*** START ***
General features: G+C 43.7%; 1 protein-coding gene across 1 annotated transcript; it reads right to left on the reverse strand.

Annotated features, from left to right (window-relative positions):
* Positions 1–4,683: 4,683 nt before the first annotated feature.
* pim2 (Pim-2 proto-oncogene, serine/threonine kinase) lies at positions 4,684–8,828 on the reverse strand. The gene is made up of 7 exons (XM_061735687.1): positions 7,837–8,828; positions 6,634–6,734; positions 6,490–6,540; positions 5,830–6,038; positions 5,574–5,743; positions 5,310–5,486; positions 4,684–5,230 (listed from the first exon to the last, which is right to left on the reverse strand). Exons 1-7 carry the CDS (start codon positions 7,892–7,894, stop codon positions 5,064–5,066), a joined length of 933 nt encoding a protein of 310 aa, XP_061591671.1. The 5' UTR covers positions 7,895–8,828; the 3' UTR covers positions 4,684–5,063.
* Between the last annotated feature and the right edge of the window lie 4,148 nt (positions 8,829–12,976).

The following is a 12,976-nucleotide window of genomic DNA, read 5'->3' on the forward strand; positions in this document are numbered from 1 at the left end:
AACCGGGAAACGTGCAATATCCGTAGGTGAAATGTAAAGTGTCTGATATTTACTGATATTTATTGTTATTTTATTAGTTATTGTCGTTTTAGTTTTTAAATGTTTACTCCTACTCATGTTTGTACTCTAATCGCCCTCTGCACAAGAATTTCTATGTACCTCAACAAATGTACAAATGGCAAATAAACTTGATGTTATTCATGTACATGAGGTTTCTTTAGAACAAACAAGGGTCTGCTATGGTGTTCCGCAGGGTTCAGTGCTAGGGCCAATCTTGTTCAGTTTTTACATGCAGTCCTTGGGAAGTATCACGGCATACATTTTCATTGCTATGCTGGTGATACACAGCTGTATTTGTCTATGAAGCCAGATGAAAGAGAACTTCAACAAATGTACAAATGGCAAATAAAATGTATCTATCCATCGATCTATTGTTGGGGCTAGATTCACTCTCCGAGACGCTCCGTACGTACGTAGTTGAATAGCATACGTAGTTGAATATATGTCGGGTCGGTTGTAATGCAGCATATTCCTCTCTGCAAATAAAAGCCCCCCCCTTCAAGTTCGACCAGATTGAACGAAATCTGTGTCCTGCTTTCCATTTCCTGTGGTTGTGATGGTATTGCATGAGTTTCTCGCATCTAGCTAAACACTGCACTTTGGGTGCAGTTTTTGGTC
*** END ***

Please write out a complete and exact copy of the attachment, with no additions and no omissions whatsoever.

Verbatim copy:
General features: G+C 43.7%; 1 protein-coding gene across 1 annotated transcript; it reads right to left on the reverse strand.

Annotated features, from left to right (window-relative positions):
* Positions 1–4,683: 4,683 nt before the first annotated feature.
* pim2 (Pim-2 proto-oncogene, serine/threonine kinase) lies at positions 4,684–8,828 on the reverse strand. The gene is made up of 7 exons (XM_061735687.1): positions 7,837–8,828; positions 6,634–6,734; positions 6,490–6,540; positions 5,830–6,038; positions 5,574–5,743; positions 5,310–5,486; positions 4,684–5,230 (listed from the first exon to the last, which is right to left on the reverse strand). Exons 1-7 carry the CDS (start codon positions 7,892–7,894, stop codon positions 5,064–5,066), a joined length of 933 nt encoding a protein of 310 aa, XP_061591671.1. The 5' UTR covers positions 7,895–8,828; the 3' UTR covers positions 4,684–5,063.
* Between the last annotated feature and the right edge of the window lie 4,148 nt (positions 8,829–12,976).

The following is a 12,976-nucleotide window of genomic DNA, read 5'->3' on the forward strand; positions in this document are numbered from 1 at the left end:
AACCGGGAAACGTGCAATATCCGTAGGTGAAATGTAAAGTGTCTGATATTTACTGATATTTATTGTTATTTTATTAGTTATTGTCGTTTTAGTTTTTAAATGTTTACTCCTACTCATGTTTGTACTCTAATCGCCCTCTGCACAAGAATTTCTATGTACCTCAACAAATGTACAAATGGCAAATAAACTTGATGTTATTCATGTACATGAGGTTTCTTTAGAACAAACAAGGGTCTGCTATGGTGTTCCGCAGGGTTCAGTGCTAGGGCCAATCTTGTTCAGTTTTTACATGCAGTCCTTGGGAAGTATCACGGCATACATTTTCATTGCTATGCTGGTGATACACAGCTGTATTTGTCTATGAAGCCAGATGAAAGAGAACTTCAACAAATGTACAAATGGCAAATAAAATGTATCTATCCATCGATCTATTGTTGGGGCTAGATTCACTCTCCGAGACGCTCCGTACGTACGTAGTTGAATAGCATACGTAGTTGAATATATGTCGGGTCGGTTGTAATGCAGCATATTCCTCTCTGCAAATAAAAGCCCCCCCCTTCAAGTTCGACCAGATTGAACGAAATCTGTGTCCTGCTTTCCATTTCCTGTGGTTGTGATGGTATTGCATGAGTTTCTCGCATCTAGCTAAACACTGCACTTTGGGTGCAGTTTTTGGTC